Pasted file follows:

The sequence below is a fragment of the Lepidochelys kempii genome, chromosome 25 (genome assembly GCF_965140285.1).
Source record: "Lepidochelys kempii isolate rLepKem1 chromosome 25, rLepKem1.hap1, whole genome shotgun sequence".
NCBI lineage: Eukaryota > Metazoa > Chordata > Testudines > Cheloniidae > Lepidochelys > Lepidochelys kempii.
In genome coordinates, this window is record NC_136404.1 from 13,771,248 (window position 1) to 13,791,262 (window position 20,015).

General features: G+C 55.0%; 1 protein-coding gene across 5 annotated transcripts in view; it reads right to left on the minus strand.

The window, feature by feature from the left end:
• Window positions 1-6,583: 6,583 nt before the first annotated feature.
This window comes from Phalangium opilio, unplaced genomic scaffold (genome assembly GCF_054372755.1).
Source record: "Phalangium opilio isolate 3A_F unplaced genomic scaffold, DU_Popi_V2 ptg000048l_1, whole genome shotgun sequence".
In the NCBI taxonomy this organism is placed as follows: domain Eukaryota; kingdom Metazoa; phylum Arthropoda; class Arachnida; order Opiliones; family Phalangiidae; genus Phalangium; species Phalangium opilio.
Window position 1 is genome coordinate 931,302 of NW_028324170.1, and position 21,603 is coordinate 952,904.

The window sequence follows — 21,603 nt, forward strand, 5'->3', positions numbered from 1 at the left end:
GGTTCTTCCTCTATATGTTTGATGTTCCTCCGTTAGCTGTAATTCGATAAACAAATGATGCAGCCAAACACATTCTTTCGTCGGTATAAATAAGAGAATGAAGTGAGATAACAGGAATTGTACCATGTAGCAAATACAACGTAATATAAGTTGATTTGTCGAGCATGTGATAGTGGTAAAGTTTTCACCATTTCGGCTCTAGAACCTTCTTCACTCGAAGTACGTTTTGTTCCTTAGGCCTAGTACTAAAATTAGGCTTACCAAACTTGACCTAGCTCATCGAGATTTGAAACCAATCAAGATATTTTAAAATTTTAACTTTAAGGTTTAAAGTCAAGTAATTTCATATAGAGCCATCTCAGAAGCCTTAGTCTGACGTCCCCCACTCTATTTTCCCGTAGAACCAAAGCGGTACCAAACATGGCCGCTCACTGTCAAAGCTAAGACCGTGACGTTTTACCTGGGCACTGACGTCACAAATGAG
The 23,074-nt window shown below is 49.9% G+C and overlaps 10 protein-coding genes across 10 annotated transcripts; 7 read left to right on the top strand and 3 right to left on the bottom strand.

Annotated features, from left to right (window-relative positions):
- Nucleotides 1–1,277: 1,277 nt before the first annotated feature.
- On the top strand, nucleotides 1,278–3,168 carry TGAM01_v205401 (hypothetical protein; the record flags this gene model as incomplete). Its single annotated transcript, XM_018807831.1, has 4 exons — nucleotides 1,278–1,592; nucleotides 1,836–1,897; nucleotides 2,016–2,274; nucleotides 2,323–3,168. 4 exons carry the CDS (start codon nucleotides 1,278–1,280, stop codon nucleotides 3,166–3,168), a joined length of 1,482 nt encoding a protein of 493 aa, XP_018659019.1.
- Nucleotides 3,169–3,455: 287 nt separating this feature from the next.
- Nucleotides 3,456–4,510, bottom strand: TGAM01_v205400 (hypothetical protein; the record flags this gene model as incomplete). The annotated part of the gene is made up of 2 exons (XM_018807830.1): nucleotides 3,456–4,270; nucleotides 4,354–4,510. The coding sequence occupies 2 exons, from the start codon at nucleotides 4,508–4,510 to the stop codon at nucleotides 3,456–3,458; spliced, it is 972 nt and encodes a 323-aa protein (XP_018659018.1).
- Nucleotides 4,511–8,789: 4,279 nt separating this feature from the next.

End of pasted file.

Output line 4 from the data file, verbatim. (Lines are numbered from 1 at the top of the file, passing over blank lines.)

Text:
In genome coordinates, this window is record NC_136404.1 from 13,771,248 (window position 1) to 13,791,262 (window position 20,015).